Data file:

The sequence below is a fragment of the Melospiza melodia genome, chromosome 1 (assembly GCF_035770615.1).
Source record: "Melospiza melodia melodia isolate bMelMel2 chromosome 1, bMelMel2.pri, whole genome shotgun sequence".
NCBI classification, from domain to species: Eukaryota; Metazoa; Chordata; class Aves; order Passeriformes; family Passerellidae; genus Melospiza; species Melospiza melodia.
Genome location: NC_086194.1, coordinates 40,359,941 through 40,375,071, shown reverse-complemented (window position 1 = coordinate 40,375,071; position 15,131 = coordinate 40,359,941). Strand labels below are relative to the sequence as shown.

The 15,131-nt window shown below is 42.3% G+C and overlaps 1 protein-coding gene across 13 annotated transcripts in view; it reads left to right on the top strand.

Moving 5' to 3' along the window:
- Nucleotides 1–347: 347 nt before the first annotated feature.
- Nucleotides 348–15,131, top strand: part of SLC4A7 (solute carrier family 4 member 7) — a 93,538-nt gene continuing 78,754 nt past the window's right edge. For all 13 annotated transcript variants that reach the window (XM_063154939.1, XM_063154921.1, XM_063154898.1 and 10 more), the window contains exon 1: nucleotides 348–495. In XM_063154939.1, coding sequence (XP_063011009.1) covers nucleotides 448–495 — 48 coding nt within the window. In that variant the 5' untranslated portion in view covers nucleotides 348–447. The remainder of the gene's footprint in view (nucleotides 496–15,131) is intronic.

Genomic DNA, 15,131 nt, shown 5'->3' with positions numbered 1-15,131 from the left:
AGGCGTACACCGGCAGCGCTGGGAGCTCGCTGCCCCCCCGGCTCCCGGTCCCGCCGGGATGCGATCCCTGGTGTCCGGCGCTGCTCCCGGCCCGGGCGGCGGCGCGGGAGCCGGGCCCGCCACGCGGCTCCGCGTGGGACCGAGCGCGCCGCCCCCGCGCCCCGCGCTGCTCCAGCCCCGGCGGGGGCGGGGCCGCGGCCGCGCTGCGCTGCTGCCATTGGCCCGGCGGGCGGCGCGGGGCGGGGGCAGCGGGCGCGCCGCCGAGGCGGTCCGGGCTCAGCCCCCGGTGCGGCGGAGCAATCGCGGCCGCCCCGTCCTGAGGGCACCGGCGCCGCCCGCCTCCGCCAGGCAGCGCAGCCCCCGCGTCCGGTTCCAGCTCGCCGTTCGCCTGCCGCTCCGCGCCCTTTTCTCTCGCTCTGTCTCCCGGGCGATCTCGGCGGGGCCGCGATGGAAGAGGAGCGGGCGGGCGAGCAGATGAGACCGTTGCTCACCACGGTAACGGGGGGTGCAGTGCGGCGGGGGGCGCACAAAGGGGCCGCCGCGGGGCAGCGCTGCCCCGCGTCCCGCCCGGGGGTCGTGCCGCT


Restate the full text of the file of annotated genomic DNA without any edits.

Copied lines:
The sequence below is a fragment of the Melospiza melodia genome, chromosome 1 (assembly GCF_035770615.1).
Source record: "Melospiza melodia melodia isolate bMelMel2 chromosome 1, bMelMel2.pri, whole genome shotgun sequence".
NCBI classification, from domain to species: Eukaryota; Metazoa; Chordata; class Aves; order Passeriformes; family Passerellidae; genus Melospiza; species Melospiza melodia.
Genome location: NC_086194.1, coordinates 40,359,941 through 40,375,071, shown reverse-complemented (window position 1 = coordinate 40,375,071; position 15,131 = coordinate 40,359,941). Strand labels below are relative to the sequence as shown.

The 15,131-nt window shown below is 42.3% G+C and overlaps 1 protein-coding gene across 13 annotated transcripts in view; it reads left to right on the top strand.

Moving 5' to 3' along the window:
- Nucleotides 1–347: 347 nt before the first annotated feature.
- Nucleotides 348–15,131, top strand: part of SLC4A7 (solute carrier family 4 member 7) — a 93,538-nt gene continuing 78,754 nt past the window's right edge. For all 13 annotated transcript variants that reach the window (XM_063154939.1, XM_063154921.1, XM_063154898.1 and 10 more), the window contains exon 1: nucleotides 348–495. In XM_063154939.1, coding sequence (XP_063011009.1) covers nucleotides 448–495 — 48 coding nt within the window. In that variant the 5' untranslated portion in view covers nucleotides 348–447. The remainder of the gene's footprint in view (nucleotides 496–15,131) is intronic.

Genomic DNA, 15,131 nt, shown 5'->3' with positions numbered 1-15,131 from the left:
AGGCGTACACCGGCAGCGCTGGGAGCTCGCTGCCCCCCCGGCTCCCGGTCCCGCCGGGATGCGATCCCTGGTGTCCGGCGCTGCTCCCGGCCCGGGCGGCGGCGCGGGAGCCGGGCCCGCCACGCGGCTCCGCGTGGGACCGAGCGCGCCGCCCCCGCGCCCCGCGCTGCTCCAGCCCCGGCGGGGGCGGGGCCGCGGCCGCGCTGCGCTGCTGCCATTGGCCCGGCGGGCGGCGCGGGGCGGGGGCAGCGGGCGCGCCGCCGAGGCGGTCCGGGCTCAGCCCCCGGTGCGGCGGAGCAATCGCGGCCGCCCCGTCCTGAGGGCACCGGCGCCGCCCGCCTCCGCCAGGCAGCGCAGCCCCCGCGTCCGGTTCCAGCTCGCCGTTCGCCTGCCGCTCCGCGCCCTTTTCTCTCGCTCTGTCTCCCGGGCGATCTCGGCGGGGCCGCGATGGAAGAGGAGCGGGCGGGCGAGCAGATGAGACCGTTGCTCACCACGGTAACGGGGGGTGCAGTGCGGCGGGGGGCGCACAAAGGGGCCGCCGCGGGGCAGCGCTGCCCCGCGTCCCGCCCGGGGGTCGTGCCGCT